Paying for college, inequity, and generational wealth: Why merit scholarships have to go

Ezra Gearhart

How much of college tuition is paid with scholarships versus other sources. Data from

Ezra Gearhart, Staff Writer

How does someone unable to afford college pay for college? Scholarships are, for many, part of the broader solution. However, some of these scholarships end up reinforcing generational wealth, making it easier for wealthy applicants and harder for poorer ones. The truth is, merit scholarships shouldn’t exist. But that might be impossible. 

A scholarship is a sum of money that goes to your college tuition and/or fees that do not need to be paid back, unlike a loan. According to, 76.7% of full time undergraduate students receive a grant or scholarship that helps them pay for school. These scholarships and grants come based in either need, where families that make an income under a certain threshold are granted a scholarship, or in merit, where a scholarship is rewarded for academic or athletic achievement. And while both may seem good, the latter is used by schools that may not be able to compete academically with A-tier institutions such as ivy league or similar schools to get the “smartest” students. Because so many students with high test scores and good grades receive these reduced costs of tuition from schools, it raises the tuition for people that don’t get them. 

While this may not seem incredibly harmful at the moment, and could even incentivize working harder in school, countless amounts of studies and data point towards a trend of students with wealthier backgrounds getting higher grades and better test scores as well as access to a lot more opportunities. These students can do more extracurriculars after school because their families do not need them to spend that time working in order to pay the bills. They can hire tutors and purchase test prep materials, and possibly most importantly are more likely to live in more wealthy neighborhoods that have better, well-funded schools. On the flip side, many less wealthy students do not have these privileges or opportunities. For these reasons, many merit scholarships go to wealthier students that need them far less than some of their peers.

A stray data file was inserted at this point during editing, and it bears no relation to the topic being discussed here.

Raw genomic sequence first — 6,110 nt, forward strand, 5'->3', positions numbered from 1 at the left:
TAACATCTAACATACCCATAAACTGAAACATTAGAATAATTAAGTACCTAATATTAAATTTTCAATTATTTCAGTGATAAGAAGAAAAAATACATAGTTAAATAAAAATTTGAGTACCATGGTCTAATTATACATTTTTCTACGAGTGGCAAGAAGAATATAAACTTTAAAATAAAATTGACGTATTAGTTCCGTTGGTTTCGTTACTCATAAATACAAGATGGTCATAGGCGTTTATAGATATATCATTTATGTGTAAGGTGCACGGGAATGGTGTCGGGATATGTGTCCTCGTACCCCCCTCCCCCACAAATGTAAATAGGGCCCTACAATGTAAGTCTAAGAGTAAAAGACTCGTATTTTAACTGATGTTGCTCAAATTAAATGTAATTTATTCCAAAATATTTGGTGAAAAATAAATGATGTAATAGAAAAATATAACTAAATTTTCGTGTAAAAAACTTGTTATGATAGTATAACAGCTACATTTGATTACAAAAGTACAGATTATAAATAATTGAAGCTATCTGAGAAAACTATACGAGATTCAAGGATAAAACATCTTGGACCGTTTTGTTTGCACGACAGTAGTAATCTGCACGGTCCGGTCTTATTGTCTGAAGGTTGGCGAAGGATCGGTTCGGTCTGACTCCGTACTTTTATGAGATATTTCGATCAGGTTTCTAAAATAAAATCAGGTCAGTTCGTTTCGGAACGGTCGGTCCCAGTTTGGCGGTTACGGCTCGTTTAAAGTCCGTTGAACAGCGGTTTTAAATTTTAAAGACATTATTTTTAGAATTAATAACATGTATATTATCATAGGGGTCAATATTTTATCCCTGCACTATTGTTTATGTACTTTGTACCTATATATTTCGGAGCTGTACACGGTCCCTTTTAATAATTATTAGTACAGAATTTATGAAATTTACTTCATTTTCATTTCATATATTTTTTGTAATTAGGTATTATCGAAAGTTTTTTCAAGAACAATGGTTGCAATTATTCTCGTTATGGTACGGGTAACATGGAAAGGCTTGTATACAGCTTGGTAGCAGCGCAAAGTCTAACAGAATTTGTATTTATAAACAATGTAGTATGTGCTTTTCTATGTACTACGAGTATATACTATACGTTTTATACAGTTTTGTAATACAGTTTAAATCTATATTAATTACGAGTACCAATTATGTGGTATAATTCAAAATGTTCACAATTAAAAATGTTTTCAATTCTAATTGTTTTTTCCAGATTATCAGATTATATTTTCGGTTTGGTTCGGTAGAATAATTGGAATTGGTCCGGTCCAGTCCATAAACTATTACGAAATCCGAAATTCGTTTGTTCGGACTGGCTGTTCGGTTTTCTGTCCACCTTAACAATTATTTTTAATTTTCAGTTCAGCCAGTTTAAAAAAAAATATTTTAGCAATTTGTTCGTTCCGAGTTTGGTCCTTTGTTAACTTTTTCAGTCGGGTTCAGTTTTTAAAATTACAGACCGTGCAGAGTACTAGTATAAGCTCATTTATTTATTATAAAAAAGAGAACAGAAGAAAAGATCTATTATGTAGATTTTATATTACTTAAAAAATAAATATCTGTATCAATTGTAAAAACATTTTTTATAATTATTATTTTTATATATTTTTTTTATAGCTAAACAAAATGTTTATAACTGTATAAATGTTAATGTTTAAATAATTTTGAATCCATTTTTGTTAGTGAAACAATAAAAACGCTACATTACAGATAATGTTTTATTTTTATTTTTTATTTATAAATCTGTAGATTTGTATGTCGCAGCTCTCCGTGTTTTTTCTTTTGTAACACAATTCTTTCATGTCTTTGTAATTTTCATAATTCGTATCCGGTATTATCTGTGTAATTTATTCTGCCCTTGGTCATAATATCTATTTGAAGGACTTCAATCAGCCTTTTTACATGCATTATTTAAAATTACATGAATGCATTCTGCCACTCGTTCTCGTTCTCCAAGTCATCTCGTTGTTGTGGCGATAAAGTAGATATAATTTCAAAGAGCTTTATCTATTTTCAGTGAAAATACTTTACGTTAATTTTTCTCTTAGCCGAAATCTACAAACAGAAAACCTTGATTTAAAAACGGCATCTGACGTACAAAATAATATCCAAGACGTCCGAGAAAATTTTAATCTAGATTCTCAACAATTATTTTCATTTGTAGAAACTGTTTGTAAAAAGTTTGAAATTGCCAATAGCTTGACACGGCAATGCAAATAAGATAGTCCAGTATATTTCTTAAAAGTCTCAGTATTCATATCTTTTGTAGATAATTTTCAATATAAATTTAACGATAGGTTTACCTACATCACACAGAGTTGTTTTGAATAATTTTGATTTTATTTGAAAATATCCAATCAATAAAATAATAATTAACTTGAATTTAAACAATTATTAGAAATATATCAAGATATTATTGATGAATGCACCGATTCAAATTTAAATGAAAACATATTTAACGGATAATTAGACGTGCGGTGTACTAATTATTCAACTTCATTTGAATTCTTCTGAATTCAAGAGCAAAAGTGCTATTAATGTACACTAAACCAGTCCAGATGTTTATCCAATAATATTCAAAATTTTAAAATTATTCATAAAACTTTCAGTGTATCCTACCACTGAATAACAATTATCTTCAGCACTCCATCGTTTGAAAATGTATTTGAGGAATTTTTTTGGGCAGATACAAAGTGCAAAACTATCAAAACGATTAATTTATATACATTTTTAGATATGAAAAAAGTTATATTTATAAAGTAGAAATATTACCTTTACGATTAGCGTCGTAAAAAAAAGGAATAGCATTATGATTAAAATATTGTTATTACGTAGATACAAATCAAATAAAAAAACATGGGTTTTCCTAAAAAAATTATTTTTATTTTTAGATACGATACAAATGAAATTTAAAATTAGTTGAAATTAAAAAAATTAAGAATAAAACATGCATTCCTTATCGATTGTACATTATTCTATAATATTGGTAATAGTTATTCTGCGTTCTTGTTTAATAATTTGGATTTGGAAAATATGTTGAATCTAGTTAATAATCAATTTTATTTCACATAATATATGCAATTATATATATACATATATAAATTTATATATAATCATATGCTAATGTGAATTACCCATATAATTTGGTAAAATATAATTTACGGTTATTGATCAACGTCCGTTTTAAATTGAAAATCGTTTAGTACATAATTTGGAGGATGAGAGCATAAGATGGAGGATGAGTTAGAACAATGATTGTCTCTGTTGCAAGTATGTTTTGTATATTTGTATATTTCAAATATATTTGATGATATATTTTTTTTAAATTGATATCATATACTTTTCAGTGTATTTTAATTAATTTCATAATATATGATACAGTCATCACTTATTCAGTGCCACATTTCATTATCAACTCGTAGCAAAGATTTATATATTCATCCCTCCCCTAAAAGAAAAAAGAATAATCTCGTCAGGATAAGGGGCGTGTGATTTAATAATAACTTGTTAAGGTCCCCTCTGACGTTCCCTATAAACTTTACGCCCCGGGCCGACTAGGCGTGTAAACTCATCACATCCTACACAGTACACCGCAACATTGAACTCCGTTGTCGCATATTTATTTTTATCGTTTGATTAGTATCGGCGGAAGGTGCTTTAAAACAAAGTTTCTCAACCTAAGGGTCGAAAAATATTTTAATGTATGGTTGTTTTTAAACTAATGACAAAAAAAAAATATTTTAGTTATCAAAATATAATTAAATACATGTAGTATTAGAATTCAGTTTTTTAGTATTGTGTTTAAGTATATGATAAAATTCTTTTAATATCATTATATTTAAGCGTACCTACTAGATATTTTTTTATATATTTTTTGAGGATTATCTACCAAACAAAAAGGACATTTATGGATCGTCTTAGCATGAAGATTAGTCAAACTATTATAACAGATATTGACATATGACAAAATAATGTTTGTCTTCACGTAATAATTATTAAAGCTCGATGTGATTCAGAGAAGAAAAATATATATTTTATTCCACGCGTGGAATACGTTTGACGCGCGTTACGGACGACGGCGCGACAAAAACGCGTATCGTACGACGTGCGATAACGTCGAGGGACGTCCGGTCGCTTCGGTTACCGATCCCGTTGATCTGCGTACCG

People with degrees are more likely to get higher-paying jobs, and make more money in the long run. This means their kids are more likely to get a better education, get test prep, and already have legacy and help at home. They end up being more likely to get merit scholarships and being able to go to college, and thus the cycle reproduces. While the school’s money is going to these students, less wealthy students, and especially first generation students, are left out. Wealthy families get into college and leave it with less debt, are able to pay it off quickly and accumulate wealth in order to fund the next generation. This is how the system of merit competition between schools reinforces generational wealth. It gives money to the people that don’t need it as much and takes it from the people that really do. 

Switching to a need-based-scholarship-only system would do a lot of beneficial things. First of all, it would nearly completely eliminate the issues presented in this article. Wealthier students would still be more likely to get into college than others, but less wealthy students would get far more money in need of aid. Secondly, this would force colleges to compete on other things like academics, activities, and others. This competition would encourage innovation in these schools to be efficient and highly academic. 

With many schools switching to a no-test-scores-required policy, eliminating a part of the college application that is proven to be extremely biased towards richer students, it’s prime time for more change to make college more equitable. Going forward, the next step is to completely eliminate merit aid. If we are committed to a brighter future, it shouldn’t exist.